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A Leader, Jefferson College of Population Health, Thomas Jefferson University,

J Gluch, University of Pennsylvania School of Dental Medicine, Philadelphia, PA


Health literacy is defined is a measure of patients' ability to read, comprehend, and act on medical instructions. Poor health literacy levels can be commonly found among racial and ethnic minorities, elderly persons, and patients with chronic conditions such as Diabetes. Few studies have investigated the association between oral health literacy and oral health outcomes. The purpose of this study was to investigate the relationship between oral health literacy and the oral health status among diabetic patients. Participants completed a questionnaire consisting of 11 questions about their dental health knowledge and 30 words from the Rapid Estimate of Adult Literacy in Dentistry (REALD-30). Analyses consisted of means, frequencies and bivariate associations. A total of 30 surveys were completed. Out of the 30 participants, 46% were males and 54% were females; 56% reported Caucasian race. Sixty percent of the study population did not have a college degree and more than 50% of the population did not have dental insurance. The mean knowledge score was 8.43 (SD = 2.41; range: 3-11) and the mean of REALD 30 scores was 18.33 (SD = 6.80; range: 4-29). Females were significantly more likely to have higher oral health literacy level compared to males (χ2 = 6.467, p = .011). There were no significant differences in dental health knowledge by participant characteristics of race, gender, insurance status, age or educational achievement. A positive yet non-significant correlation between oral health literacy and knowledge was observed. Further research should include a larger, more diverse patient population. It is important to develop strategies and implement methods which would successfully address the issue of limited oral health literacy among diabetic patients.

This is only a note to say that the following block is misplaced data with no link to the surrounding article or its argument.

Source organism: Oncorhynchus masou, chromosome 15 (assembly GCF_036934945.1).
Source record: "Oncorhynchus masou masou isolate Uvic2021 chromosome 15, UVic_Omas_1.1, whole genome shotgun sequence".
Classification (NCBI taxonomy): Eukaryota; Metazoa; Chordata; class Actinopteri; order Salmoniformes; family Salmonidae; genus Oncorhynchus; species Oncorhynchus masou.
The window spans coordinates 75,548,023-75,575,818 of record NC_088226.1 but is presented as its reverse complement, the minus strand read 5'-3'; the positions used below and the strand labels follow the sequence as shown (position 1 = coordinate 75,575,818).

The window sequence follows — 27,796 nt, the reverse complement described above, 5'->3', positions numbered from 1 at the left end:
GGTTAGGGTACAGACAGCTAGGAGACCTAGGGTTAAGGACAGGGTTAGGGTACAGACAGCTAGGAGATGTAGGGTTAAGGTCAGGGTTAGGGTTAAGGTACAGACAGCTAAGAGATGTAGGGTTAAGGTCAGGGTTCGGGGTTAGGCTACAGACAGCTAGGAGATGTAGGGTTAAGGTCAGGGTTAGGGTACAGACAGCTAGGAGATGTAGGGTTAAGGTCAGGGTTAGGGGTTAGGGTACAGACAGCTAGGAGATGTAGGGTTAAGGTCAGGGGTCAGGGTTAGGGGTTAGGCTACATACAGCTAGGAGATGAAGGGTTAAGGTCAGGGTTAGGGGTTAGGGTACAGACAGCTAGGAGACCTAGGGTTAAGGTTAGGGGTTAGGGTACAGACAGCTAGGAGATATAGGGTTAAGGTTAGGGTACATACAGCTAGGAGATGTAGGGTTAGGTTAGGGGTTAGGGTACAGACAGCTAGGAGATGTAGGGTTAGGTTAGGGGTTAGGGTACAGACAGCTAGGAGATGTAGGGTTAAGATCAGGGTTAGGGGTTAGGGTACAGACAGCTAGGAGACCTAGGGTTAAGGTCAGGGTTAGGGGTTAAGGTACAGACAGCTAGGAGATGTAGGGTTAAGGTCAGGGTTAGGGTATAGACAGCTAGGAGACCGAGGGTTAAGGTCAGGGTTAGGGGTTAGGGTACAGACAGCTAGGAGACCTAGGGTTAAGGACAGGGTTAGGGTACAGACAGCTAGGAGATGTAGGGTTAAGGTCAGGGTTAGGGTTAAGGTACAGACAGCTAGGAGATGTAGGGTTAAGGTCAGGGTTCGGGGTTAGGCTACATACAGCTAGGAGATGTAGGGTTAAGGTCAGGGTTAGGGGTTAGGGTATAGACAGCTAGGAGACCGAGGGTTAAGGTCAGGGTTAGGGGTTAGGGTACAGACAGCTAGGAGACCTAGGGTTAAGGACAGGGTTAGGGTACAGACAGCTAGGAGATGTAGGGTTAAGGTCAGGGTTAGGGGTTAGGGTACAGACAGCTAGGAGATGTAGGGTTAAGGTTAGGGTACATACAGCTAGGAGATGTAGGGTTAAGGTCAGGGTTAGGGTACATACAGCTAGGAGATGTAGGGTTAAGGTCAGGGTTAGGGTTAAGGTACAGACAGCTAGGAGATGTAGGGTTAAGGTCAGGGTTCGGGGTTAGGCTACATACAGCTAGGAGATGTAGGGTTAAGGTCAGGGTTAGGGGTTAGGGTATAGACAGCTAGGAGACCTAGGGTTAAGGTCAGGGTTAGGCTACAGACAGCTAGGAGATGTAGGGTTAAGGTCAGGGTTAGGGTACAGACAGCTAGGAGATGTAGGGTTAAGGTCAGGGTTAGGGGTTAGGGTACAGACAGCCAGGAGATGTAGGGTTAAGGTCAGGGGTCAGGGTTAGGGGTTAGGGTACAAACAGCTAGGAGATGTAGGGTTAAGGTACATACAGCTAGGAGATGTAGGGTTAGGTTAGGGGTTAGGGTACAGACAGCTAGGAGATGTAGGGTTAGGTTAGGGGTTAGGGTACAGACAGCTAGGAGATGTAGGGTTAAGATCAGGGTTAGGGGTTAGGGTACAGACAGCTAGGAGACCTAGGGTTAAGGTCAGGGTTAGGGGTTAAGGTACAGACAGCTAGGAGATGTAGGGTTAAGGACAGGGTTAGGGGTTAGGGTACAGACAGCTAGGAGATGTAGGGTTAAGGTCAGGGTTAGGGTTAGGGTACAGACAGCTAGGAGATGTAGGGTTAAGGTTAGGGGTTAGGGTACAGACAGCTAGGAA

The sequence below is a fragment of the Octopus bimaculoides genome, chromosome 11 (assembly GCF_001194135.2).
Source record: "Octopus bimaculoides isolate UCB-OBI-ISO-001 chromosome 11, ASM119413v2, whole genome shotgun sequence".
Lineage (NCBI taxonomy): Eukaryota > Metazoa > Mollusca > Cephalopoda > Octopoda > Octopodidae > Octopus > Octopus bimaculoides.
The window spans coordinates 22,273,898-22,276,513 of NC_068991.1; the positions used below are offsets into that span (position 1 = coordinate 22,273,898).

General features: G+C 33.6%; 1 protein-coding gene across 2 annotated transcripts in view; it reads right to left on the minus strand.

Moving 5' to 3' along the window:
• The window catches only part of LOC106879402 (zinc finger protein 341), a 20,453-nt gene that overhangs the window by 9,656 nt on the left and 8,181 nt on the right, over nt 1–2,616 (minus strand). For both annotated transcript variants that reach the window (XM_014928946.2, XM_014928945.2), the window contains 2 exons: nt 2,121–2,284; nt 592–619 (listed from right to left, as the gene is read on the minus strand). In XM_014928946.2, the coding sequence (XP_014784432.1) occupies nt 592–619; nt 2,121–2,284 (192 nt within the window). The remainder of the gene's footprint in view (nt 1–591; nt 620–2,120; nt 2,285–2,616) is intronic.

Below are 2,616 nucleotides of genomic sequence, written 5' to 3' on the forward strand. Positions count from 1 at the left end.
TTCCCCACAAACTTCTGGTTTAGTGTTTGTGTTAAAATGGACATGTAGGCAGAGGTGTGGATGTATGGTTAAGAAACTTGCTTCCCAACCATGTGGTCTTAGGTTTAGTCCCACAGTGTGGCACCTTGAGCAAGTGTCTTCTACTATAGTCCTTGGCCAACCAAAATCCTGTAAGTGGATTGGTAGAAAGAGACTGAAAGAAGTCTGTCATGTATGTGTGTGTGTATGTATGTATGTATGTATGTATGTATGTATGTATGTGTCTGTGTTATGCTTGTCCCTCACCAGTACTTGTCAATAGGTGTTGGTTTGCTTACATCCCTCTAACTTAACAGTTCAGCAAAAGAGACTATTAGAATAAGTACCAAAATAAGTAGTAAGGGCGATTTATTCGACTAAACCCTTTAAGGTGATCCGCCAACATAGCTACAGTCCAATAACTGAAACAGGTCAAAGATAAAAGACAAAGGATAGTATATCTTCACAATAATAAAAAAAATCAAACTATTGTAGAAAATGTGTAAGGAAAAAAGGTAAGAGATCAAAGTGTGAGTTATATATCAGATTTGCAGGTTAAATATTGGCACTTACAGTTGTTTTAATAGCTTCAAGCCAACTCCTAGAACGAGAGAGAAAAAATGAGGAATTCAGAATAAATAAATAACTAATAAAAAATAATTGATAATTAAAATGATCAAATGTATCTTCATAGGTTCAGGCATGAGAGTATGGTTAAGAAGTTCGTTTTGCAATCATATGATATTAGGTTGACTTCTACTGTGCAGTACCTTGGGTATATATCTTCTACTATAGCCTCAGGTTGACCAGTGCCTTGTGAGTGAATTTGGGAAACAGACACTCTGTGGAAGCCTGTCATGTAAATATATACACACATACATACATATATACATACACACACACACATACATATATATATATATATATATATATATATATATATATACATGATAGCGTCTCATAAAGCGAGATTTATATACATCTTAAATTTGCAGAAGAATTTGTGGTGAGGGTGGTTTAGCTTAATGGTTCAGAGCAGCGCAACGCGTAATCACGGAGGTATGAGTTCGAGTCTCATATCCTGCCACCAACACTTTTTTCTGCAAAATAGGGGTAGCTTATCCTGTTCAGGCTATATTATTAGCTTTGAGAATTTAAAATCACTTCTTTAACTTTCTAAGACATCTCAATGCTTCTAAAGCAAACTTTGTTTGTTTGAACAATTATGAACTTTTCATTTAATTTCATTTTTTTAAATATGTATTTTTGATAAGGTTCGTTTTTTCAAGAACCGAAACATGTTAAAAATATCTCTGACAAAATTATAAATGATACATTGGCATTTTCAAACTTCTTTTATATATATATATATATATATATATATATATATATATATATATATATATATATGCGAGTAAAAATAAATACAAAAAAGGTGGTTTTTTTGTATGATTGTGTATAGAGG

Presentation: 16:18